if your in a union how much do you pay in union fee's, and also does your union provide you with union paid pension's?

hospitals who are not in a union have regular pay increases like the union hospitals do?

and the most important question of all...i would estimate that i will be graduating in 2007-2008 with a RN license, do you all think there will be plenty of opportunity still available for me as a newly grad RN?

thank you all for your answers.

Hospitals generally don't discriminate against your degree. A licensed RN is a licensed RN, though sometimes you might see ads that say "BSN preferred" they'll still hire an ADN if that's who applies.

I just got my first nursing degree-a BSN-in my 40s. There are many. many out there, so at 28 you're practically a "spring chicken."

I'm not sure, but most places still want that BSN for a management position. I don't know if they make exceptions.

If you're not sure that nursing is for you, getting your LPN and see what nursing is like. You may also be able to work part-time as an LPN if your area hospitals hire them, and get a foot in the door for when you do get your RN.

Most people seem to be traumatized by the NCLEX, myself included. But the vast majority pass it.

Whether or not starting salaries are considered good or bad would depend on the cost of living in your area. Where I am, $20 is the average hourly starting wage. It's not bad for here, but in NYC or Los Angeles, it would probably be pretty bad.

I don't belong to a union. There are a few here, but most hospitals do not have them here. I've heard good and bad about them. One thing unions cannot do is create nurses who are willing to fill those staff ratio mandates. But in some areas they seem to be desperately needed.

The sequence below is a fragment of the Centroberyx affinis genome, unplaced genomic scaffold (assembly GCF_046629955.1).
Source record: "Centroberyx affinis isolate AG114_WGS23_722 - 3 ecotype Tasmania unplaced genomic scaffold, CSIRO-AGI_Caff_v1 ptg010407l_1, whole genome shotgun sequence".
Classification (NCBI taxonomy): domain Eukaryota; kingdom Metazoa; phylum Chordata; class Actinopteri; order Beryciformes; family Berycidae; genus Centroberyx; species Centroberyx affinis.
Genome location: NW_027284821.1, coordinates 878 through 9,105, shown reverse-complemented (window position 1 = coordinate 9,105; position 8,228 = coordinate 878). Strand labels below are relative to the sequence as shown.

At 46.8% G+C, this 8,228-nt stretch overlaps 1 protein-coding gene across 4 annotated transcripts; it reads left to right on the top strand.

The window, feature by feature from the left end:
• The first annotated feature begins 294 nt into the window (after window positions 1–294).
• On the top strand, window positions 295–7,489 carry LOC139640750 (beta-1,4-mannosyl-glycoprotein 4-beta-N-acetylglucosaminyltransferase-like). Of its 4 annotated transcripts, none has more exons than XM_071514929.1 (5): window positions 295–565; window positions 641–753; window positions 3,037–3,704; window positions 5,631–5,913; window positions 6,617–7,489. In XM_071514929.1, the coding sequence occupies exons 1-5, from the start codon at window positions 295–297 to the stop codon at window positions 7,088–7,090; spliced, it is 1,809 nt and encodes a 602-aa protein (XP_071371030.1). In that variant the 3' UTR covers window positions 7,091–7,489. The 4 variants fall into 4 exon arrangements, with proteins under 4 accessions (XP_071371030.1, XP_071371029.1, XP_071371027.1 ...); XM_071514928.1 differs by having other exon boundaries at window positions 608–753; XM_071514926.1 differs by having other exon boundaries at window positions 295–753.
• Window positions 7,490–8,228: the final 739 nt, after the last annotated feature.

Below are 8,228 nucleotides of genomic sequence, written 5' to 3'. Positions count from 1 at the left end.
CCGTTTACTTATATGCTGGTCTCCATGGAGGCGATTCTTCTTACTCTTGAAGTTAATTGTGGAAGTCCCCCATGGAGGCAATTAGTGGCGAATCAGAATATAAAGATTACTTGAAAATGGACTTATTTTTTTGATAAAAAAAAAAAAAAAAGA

My hospital has annual pay increases-partly based on cost of living increases, the rest is performance. I live in a competitive area, and I think my hospital does a very good job taking care if its nurses for the most part. More so than some prestiguous places around.

I would say, even with the economic downturn, you will probably have an easy time geting a job in 4-5 years from now. They are still pretty desperate in many parts of the country.

Good luck to you.


Specializes in Everything except surgery. Has 27 years experience.

I wasn't going to say anything, but maybe it would be a good idea to shadow someone before you jump into the water so to speak. I have come across many hospitals that have shadow programs, but those not sure of taking the plunge so to speack.

I would do this before even thinking about going for your LPN, because I think you might find the green isn't much greener over here. :)

Shadow some RNs to get a real perspective of the kind of work you will be required to do.

1. You will most likely be required to do your fair share of dirty work and I mean dirty ( cleaning up poop, vomit, and urine).

2. If you are use to having plenty of autonomy look out you will not have much as a RN. although the hospitals will glad to dump as much responsibility on you as you will accept. You can literally be responsible for someones life. However, you will have very little say on how to manage their care.

3. As far as money goes you will start at around 40k, but within a a few years be maxed out in the 50k-60k range. Unless you work a job and half which most RNs do to get by.